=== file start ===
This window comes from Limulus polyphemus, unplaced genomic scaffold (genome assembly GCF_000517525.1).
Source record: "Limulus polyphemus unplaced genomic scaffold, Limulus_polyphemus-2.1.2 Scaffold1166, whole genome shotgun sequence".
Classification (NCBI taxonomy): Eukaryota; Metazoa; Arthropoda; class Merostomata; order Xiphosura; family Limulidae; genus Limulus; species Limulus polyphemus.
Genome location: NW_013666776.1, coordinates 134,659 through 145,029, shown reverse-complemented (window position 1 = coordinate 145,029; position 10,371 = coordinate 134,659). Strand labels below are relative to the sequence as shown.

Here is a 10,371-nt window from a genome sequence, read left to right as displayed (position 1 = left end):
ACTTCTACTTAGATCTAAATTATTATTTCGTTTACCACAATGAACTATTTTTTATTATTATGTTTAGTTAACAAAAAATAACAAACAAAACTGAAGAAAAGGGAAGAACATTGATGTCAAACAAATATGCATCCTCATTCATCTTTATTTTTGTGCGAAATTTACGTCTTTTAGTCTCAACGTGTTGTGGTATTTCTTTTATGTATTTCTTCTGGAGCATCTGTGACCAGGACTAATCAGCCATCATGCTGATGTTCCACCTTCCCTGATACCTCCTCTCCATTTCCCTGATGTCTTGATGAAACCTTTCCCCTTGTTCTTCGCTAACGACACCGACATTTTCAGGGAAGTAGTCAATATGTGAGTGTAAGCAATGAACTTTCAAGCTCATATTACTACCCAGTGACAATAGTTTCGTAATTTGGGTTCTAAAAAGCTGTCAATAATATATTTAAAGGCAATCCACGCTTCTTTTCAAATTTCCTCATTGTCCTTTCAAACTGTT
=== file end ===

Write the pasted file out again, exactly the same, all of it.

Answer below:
This window comes from Limulus polyphemus, unplaced genomic scaffold (genome assembly GCF_000517525.1).
Source record: "Limulus polyphemus unplaced genomic scaffold, Limulus_polyphemus-2.1.2 Scaffold1166, whole genome shotgun sequence".
Classification (NCBI taxonomy): Eukaryota; Metazoa; Arthropoda; class Merostomata; order Xiphosura; family Limulidae; genus Limulus; species Limulus polyphemus.
Genome location: NW_013666776.1, coordinates 134,659 through 145,029, shown reverse-complemented (window position 1 = coordinate 145,029; position 10,371 = coordinate 134,659). Strand labels below are relative to the sequence as shown.

Here is a 10,371-nt window from a genome sequence, read left to right as displayed (position 1 = left end):
ACTTCTACTTAGATCTAAATTATTATTTCGTTTACCACAATGAACTATTTTTTATTATTATGTTTAGTTAACAAAAAATAACAAACAAAACTGAAGAAAAGGGAAGAACATTGATGTCAAACAAATATGCATCCTCATTCATCTTTATTTTTGTGCGAAATTTACGTCTTTTAGTCTCAACGTGTTGTGGTATTTCTTTTATGTATTTCTTCTGGAGCATCTGTGACCAGGACTAATCAGCCATCATGCTGATGTTCCACCTTCCCTGATACCTCCTCTCCATTTCCCTGATGTCTTGATGAAACCTTTCCCCTTGTTCTTCGCTAACGACACCGACATTTTCAGGGAAGTAGTCAATATGTGAGTGTAAGCAATGAACTTTCAAGCTCATATTACTACCCAGTGACAATAGTTTCGTAATTTGGGTTCTAAAAAGCTGTCAATAATATATTTAAAGGCAATCCACGCTTCTTTTCAAATTTCCTCATTGTCCTTTCAAACTGTT